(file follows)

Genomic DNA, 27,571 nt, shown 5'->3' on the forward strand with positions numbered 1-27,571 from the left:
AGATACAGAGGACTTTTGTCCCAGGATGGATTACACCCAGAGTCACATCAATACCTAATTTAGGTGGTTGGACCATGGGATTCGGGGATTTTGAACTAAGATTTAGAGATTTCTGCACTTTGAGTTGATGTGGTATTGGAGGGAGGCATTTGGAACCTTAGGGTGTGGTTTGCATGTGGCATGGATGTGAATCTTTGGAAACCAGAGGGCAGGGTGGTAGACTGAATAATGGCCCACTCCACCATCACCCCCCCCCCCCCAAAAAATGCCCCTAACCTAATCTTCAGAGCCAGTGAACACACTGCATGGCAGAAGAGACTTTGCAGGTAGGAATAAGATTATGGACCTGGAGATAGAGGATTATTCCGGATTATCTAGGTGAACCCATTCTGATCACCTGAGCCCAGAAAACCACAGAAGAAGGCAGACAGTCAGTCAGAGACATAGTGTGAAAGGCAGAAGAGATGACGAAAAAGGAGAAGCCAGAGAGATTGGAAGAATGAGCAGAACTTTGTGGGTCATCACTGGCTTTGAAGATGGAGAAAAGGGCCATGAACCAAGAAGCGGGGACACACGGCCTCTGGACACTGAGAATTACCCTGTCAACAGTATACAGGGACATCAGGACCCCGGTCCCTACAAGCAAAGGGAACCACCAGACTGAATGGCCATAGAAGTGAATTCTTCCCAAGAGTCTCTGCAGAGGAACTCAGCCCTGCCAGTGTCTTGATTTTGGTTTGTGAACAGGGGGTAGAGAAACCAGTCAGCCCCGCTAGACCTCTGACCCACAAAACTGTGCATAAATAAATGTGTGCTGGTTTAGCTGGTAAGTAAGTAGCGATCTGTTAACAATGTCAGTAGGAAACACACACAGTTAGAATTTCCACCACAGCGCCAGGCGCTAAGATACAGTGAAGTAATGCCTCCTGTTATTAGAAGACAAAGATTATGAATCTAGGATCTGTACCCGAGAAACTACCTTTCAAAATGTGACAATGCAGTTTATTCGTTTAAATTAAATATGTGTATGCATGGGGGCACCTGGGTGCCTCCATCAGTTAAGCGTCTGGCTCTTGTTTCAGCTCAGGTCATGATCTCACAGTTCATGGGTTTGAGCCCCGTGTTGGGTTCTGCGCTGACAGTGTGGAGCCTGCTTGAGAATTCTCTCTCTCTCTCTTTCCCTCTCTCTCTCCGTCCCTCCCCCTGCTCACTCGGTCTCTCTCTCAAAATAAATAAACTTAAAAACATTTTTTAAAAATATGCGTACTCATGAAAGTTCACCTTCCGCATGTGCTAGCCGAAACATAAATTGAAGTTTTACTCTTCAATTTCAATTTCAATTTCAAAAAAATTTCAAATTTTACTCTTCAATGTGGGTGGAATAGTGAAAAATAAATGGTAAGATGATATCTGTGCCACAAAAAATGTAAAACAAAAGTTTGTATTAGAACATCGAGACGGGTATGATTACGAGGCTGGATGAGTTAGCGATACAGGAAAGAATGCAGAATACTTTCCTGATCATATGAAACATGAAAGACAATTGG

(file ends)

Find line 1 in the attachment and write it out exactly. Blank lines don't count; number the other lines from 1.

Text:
Genomic DNA, 27,571 nt, shown 5'->3' on the forward strand with positions numbered 1-27,571 from the left: